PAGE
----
Old Ma Bell has gotten a new lease on life. For many investors, AT&T, rather remarkably, has become a sexy growth company once again. Enthusiasm is building, and several commentators have labeled it a top pick or must own company.
Shares have been moving, albeit slowly, higher, and are now approaching new all time highs. The company is forecasting full-year earnings around $2.68 per share, leaving it at a modest 13 PE ratio. Ignore the financial data you see on investing websites, it fails to account for the company’s recent merger with DIRECTV.
On top of that 13 PE ratio, you get a starting 5.6% dividend yield, with another dividend hike expected shortly. The combination of low valuation, high dividend yield, and newly added growth kicker, to some, seems irresistible.
Let us take a look at the positives, and then consider the potential drawbacks. The growth story is built primarily around international expansion.
The Mexican government recently forced the country’s near-monopolistic telephone operator, America Movil, to allow more competition. America Movil, which currently controls 70% of the market, will be forced to cut its market share to 50% or less.
This creates opportunity, and AT&T has stepped into the gap, buying two regional players, and joining them to form a reasonably strong alternative to America Movil’s Telmex brand. The AT&T operation has roughly 8 million subscribers, not great out of a country with more than 100 million people, but the upstart network is growing rapidly. At least one analyst sees that 8 million person market expanding to 35 million, a fourfold increase, by the end of the decade.
AT&T also has a solid growth opportunity in the high speed internet space, where it currently only has 12.5 million active accounts. This, in combination with new DIRECTV and triple-play customers should allow for further growth in the United States that more than offsets the fall in the legacy landline business.
Additionally, AT&T has picked up some assets in Brazil as a result of the DIRECTV merger, giving it an entry into South America’s most populous nation. It is speculated that Brazil will attempt to make a bigger acquisition in Brazil to became a major player there.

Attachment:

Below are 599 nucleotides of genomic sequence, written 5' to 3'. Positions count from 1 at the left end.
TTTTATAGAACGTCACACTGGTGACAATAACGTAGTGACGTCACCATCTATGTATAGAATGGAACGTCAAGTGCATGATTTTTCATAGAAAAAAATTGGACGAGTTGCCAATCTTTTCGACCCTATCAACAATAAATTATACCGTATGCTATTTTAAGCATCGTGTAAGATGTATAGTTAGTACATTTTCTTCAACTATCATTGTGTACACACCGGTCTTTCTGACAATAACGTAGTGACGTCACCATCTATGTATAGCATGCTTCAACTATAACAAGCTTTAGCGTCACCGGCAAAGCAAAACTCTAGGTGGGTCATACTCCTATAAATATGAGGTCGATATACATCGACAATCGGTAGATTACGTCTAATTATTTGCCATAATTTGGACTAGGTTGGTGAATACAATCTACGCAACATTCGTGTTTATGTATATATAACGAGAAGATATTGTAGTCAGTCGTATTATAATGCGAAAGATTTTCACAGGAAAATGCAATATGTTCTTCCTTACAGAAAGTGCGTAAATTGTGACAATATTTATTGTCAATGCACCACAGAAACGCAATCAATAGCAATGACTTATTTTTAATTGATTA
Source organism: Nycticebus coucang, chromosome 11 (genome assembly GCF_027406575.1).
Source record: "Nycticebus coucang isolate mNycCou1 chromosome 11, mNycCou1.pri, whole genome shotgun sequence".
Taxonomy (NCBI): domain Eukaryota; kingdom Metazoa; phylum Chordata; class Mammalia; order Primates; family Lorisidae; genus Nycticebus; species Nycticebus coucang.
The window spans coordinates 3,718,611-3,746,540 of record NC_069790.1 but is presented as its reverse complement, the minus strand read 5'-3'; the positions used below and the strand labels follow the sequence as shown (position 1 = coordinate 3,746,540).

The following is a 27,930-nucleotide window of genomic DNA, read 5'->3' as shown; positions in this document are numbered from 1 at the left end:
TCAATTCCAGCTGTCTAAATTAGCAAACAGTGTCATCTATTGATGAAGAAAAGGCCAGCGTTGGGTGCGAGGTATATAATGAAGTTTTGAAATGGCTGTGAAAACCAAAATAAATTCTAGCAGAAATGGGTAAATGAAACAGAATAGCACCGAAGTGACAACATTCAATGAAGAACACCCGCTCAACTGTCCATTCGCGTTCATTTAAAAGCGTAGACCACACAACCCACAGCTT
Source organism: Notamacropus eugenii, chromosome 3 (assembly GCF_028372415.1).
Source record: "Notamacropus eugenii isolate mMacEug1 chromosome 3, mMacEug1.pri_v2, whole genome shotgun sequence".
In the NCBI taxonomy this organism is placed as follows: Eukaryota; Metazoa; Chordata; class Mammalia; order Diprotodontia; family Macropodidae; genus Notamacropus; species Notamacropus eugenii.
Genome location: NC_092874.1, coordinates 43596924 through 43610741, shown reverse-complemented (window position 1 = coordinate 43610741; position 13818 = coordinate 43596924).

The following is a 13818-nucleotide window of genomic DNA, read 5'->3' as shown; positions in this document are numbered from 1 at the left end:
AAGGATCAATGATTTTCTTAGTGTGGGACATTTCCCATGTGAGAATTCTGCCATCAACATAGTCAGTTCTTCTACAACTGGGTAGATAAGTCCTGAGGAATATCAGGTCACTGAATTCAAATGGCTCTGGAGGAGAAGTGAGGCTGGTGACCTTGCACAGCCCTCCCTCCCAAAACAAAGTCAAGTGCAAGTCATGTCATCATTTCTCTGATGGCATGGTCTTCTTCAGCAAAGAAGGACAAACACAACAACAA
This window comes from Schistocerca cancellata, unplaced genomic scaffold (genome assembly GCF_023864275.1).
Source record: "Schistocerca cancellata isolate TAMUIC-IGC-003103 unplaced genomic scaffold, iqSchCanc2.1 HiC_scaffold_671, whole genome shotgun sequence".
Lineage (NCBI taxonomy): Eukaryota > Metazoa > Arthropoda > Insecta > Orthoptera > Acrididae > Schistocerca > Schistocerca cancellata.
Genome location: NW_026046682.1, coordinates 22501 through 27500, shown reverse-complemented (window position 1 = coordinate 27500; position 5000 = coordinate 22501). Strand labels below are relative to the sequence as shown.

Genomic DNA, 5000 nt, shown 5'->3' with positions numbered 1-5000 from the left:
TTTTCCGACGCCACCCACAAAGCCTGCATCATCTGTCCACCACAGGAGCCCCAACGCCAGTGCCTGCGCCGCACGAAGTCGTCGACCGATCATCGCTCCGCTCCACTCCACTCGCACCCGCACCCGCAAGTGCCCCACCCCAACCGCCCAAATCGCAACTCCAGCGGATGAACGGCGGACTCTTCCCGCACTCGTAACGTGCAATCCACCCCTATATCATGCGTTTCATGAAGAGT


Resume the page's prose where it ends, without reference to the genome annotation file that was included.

On the downside, AT&T faces significant obstacles as well. For one, the core landline business is still a major portion of the business. It has been riding that cash cow for decades. The bulls can point to the fact that the rate of landline decline has shrunk, it was falling 15% year to year, and the decline rate is down to about 8% a year. Still, 8% annual drops in a core business segment are a strong headwind.
The company’s other big core line, the wireless telephony business, appears to have reached saturation. There aren’t many more new customers to acquire in the United States that don’t yet have a mobile phone. And while there will always be churn from one company to another, it seems unlikely AT&T will steal large numbers of customers from Verizon and the others. If anything, the smaller cheaper upstarts may steal a couple points of share.
The Mexico expansion is a legitimately exciting opportunity. It could offer great upside for the company. However it’s no slam dunk assured of success.
AT&T is up against America Movil, run by Carlos Slim, one of the world’s richest men. Slim has spent decades building his fortune, empire, and perhaps most importantly, connections. Sure, the Mexican government is saying the right things about more competition, but when the rubber hits the road, you can expect America Movil to get the homefield advantage in any contested political decisions against foreign AT&T.
It’s also likely that prices will fall in Mexico for telephone services. America Movil had abnormally high prices, due to its near monopoly status. The addition of competition, while allowing AT&T to steal customers, is likely to drive prices much lower, eroding margins.
The Brazilian economy is in deep trouble, hurting the profitability outlook for AT&T’s operations there. And it appears the Brazilian government may attempt to block AT&T if it makes a play on one of the country’s bigger wireless operations.
Overall, AT&T is in reasonably good shape and position for a utility. The dividend is generous at almost 6%. The PE ratio, 13, suggest a cheap company.
However the growth story seems a lot cloudier than the bulls are saying. If you want a slow-growing company that pays a dependable high yield, AT&T is a good choice. But this old dog hasn’t learned a new trick, the stock price isn’t going to start flying higher anytime soon.